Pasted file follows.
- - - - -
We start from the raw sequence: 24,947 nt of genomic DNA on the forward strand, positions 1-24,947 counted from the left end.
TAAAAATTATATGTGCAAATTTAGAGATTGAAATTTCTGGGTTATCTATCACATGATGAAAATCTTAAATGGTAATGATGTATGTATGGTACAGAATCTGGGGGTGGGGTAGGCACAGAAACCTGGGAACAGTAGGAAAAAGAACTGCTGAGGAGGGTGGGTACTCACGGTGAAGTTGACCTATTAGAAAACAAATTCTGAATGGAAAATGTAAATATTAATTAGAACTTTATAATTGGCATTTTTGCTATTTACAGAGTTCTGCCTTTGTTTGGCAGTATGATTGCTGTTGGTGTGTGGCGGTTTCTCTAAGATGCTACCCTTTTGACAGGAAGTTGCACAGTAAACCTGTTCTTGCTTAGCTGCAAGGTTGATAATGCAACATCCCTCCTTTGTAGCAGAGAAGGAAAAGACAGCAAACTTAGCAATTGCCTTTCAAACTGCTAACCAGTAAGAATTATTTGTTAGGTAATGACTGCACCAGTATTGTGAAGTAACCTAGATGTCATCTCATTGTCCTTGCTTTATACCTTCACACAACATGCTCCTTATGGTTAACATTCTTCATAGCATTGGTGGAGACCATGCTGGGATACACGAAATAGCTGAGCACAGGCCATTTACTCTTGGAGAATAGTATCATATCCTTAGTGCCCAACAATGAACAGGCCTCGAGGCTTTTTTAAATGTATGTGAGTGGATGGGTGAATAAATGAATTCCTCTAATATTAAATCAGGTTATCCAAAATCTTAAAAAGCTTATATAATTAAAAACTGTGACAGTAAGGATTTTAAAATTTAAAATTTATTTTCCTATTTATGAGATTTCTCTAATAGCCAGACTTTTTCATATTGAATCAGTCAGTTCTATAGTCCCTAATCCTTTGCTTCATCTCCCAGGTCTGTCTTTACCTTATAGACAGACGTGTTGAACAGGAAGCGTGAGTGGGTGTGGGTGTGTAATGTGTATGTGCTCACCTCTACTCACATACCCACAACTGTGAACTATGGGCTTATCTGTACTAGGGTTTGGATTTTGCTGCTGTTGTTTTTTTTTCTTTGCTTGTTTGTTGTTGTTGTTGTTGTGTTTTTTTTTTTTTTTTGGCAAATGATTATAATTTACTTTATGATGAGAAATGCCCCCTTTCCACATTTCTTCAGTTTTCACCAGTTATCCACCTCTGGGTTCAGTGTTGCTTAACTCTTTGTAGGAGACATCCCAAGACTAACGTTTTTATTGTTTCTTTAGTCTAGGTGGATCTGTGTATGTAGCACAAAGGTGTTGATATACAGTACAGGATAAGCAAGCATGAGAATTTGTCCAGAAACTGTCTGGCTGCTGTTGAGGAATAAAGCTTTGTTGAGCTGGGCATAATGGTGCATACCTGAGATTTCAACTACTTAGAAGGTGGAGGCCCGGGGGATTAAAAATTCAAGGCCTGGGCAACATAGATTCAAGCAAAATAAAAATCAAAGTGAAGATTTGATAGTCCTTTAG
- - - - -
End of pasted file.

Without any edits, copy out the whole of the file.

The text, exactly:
We start from the raw sequence: 24,947 nt of genomic DNA on the forward strand, positions 1-24,947 counted from the left end.
TAAAAATTATATGTGCAAATTTAGAGATTGAAATTTCTGGGTTATCTATCACATGATGAAAATCTTAAATGGTAATGATGTATGTATGGTACAGAATCTGGGGGTGGGGTAGGCACAGAAACCTGGGAACAGTAGGAAAAAGAACTGCTGAGGAGGGTGGGTACTCACGGTGAAGTTGACCTATTAGAAAACAAATTCTGAATGGAAAATGTAAATATTAATTAGAACTTTATAATTGGCATTTTTGCTATTTACAGAGTTCTGCCTTTGTTTGGCAGTATGATTGCTGTTGGTGTGTGGCGGTTTCTCTAAGATGCTACCCTTTTGACAGGAAGTTGCACAGTAAACCTGTTCTTGCTTAGCTGCAAGGTTGATAATGCAACATCCCTCCTTTGTAGCAGAGAAGGAAAAGACAGCAAACTTAGCAATTGCCTTTCAAACTGCTAACCAGTAAGAATTATTTGTTAGGTAATGACTGCACCAGTATTGTGAAGTAACCTAGATGTCATCTCATTGTCCTTGCTTTATACCTTCACACAACATGCTCCTTATGGTTAACATTCTTCATAGCATTGGTGGAGACCATGCTGGGATACACGAAATAGCTGAGCACAGGCCATTTACTCTTGGAGAATAGTATCATATCCTTAGTGCCCAACAATGAACAGGCCTCGAGGCTTTTTTAAATGTATGTGAGTGGATGGGTGAATAAATGAATTCCTCTAATATTAAATCAGGTTATCCAAAATCTTAAAAAGCTTATATAATTAAAAACTGTGACAGTAAGGATTTTAAAATTTAAAATTTATTTTCCTATTTATGAGATTTCTCTAATAGCCAGACTTTTTCATATTGAATCAGTCAGTTCTATAGTCCCTAATCCTTTGCTTCATCTCCCAGGTCTGTCTTTACCTTATAGACAGACGTGTTGAACAGGAAGCGTGAGTGGGTGTGGGTGTGTAATGTGTATGTGCTCACCTCTACTCACATACCCACAACTGTGAACTATGGGCTTATCTGTACTAGGGTTTGGATTTTGCTGCTGTTGTTTTTTTTTCTTTGCTTGTTTGTTGTTGTTGTTGTTGTGTTTTTTTTTTTTTTTTGGCAAATGATTATAATTTACTTTATGATGAGAAATGCCCCCTTTCCACATTTCTTCAGTTTTCACCAGTTATCCACCTCTGGGTTCAGTGTTGCTTAACTCTTTGTAGGAGACATCCCAAGACTAACGTTTTTATTGTTTCTTTAGTCTAGGTGGATCTGTGTATGTAGCACAAAGGTGTTGATATACAGTACAGGATAAGCAAGCATGAGAATTTGTCCAGAAACTGTCTGGCTGCTGTTGAGGAATAAAGCTTTGTTGAGCTGGGCATAATGGTGCATACCTGAGATTTCAACTACTTAGAAGGTGGAGGCCCGGGGGATTAAAAATTCAAGGCCTGGGCAACATAGATTCAAGCAAAATAAAAATCAAAGTGAAGATTTGATAGTCCTTTAG